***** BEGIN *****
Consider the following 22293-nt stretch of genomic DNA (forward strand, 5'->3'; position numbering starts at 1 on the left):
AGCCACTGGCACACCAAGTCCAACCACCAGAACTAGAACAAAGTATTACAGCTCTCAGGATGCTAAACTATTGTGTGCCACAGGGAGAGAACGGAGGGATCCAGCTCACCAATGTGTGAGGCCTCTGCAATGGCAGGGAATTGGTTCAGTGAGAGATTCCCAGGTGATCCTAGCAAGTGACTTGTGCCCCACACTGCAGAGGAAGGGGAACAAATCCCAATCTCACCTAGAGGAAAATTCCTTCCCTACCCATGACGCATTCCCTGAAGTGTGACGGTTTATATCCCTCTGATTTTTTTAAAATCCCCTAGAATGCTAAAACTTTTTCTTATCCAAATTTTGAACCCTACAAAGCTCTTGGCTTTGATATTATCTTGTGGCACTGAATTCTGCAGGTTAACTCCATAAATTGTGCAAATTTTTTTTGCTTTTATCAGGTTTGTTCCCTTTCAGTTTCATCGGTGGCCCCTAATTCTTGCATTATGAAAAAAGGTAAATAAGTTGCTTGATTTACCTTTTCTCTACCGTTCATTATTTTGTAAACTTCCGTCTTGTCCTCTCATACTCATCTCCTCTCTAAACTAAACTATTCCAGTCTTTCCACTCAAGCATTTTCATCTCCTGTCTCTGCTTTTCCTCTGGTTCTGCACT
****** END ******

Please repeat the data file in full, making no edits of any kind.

Consider the following 22293-nt stretch of genomic DNA (forward strand, 5'->3'; position numbering starts at 1 on the left):
AGCCACTGGCACACCAAGTCCAACCACCAGAACTAGAACAAAGTATTACAGCTCTCAGGATGCTAAACTATTGTGTGCCACAGGGAGAGAACGGAGGGATCCAGCTCACCAATGTGTGAGGCCTCTGCAATGGCAGGGAATTGGTTCAGTGAGAGATTCCCAGGTGATCCTAGCAAGTGACTTGTGCCCCACACTGCAGAGGAAGGGGAACAAATCCCAATCTCACCTAGAGGAAAATTCCTTCCCTACCCATGACGCATTCCCTGAAGTGTGACGGTTTATATCCCTCTGATTTTTTTAAAATCCCCTAGAATGCTAAAACTTTTTCTTATCCAAATTTTGAACCCTACAAAGCTCTTGGCTTTGATATTATCTTGTGGCACTGAATTCTGCAGGTTAACTCCATAAATTGTGCAAATTTTTTTTGCTTTTATCAGGTTTGTTCCCTTTCAGTTTCATCGGTGGCCCCTAATTCTTGCATTATGAAAAAAGGTAAATAAGTTGCTTGATTTACCTTTTCTCTACCGTTCATTATTTTGTAAACTTCCGTCTTGTCCTCTCATACTCATCTCCTCTCTAAACTAAACTATTCCAGTCTTTCCACTCAAGCATTTTCATCTCCTGTCTCTGCTTTTCCTCTGGTTCTGCACT